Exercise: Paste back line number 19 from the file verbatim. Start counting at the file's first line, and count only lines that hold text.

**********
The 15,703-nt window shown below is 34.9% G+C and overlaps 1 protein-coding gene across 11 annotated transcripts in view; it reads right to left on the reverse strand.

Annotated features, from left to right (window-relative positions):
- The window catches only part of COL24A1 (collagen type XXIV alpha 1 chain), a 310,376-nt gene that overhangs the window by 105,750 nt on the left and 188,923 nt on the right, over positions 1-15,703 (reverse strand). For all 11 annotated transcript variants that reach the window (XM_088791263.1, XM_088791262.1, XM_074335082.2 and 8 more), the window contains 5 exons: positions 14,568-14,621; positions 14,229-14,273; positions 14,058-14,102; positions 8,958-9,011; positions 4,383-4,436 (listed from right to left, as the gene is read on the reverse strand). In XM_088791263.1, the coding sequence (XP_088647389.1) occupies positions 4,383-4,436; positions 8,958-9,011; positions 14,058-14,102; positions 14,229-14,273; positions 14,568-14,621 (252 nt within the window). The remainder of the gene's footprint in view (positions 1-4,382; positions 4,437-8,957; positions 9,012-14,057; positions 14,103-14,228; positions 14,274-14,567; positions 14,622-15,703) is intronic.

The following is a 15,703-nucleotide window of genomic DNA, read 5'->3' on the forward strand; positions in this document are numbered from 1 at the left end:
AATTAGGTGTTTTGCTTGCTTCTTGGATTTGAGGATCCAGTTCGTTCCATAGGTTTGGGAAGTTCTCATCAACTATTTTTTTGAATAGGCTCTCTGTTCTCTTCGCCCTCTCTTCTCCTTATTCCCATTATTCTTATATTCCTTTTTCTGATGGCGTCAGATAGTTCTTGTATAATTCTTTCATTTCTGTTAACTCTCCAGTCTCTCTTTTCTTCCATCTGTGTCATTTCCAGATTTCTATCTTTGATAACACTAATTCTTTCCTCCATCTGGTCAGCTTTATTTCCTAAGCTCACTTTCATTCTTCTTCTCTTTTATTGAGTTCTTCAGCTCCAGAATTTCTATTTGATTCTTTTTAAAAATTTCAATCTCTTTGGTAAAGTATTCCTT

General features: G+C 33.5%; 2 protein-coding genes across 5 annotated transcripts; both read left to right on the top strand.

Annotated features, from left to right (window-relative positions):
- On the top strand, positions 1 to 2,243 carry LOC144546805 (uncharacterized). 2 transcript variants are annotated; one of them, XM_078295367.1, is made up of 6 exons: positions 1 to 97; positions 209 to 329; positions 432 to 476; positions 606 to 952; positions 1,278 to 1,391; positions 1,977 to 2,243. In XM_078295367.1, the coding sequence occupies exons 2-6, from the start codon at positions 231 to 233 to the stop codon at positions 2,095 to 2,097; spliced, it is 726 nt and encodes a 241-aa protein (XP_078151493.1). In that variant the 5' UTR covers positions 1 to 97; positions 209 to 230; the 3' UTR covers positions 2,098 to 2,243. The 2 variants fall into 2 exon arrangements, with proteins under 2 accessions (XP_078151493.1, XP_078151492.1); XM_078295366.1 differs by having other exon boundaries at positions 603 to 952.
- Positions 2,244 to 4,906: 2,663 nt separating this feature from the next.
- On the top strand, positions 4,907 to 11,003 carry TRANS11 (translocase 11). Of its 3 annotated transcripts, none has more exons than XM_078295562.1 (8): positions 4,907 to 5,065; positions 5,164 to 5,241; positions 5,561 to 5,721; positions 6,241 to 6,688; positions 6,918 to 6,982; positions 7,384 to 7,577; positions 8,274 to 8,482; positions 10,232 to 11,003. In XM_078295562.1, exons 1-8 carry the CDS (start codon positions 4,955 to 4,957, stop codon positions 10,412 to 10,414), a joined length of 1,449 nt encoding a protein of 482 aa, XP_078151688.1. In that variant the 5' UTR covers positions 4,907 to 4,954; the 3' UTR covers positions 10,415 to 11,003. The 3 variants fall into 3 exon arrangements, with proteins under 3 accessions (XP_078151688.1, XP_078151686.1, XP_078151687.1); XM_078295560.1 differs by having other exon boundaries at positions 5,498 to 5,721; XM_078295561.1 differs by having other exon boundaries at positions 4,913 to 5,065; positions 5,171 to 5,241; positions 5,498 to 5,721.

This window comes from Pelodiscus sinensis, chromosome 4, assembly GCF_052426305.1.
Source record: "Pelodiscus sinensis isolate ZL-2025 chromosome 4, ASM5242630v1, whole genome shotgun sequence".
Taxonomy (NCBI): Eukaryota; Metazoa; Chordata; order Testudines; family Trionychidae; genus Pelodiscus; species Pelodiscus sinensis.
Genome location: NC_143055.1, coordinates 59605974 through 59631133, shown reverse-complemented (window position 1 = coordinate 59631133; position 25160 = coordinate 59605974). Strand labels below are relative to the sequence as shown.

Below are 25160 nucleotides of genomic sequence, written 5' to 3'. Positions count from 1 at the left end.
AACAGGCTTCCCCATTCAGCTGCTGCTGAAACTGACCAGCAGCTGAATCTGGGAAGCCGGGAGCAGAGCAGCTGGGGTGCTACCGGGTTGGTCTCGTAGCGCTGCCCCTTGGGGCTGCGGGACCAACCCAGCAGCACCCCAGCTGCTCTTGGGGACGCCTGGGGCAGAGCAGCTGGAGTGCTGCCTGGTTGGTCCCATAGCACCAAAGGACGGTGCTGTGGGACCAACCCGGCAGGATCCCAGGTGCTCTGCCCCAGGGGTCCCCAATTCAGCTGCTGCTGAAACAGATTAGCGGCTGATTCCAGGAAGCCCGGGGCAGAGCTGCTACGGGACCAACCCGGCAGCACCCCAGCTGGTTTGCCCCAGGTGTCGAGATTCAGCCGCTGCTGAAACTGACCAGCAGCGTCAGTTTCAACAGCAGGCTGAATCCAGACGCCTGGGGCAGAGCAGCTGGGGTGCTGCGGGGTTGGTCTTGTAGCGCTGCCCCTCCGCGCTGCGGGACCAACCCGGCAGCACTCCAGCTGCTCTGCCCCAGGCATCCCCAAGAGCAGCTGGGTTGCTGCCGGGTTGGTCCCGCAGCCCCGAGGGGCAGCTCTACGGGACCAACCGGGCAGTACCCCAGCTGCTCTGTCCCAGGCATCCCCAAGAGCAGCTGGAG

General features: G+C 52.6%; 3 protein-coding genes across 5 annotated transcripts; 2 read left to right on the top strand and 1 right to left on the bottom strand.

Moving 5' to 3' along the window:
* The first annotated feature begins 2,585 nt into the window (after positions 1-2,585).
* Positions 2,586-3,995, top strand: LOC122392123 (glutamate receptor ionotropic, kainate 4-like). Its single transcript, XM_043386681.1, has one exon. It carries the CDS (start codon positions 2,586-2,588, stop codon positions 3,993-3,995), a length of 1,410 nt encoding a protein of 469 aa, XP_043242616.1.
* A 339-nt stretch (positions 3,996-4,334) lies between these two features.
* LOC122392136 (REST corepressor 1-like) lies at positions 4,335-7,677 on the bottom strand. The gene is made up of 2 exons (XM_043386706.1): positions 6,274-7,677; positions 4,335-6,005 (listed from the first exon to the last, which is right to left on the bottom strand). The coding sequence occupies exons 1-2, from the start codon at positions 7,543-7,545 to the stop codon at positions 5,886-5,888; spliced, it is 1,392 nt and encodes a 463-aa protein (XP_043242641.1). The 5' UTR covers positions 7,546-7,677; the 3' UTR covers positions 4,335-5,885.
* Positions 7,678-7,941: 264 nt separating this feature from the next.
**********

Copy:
* The first annotated feature begins 2,585 nt into the window (after positions 1-2,585).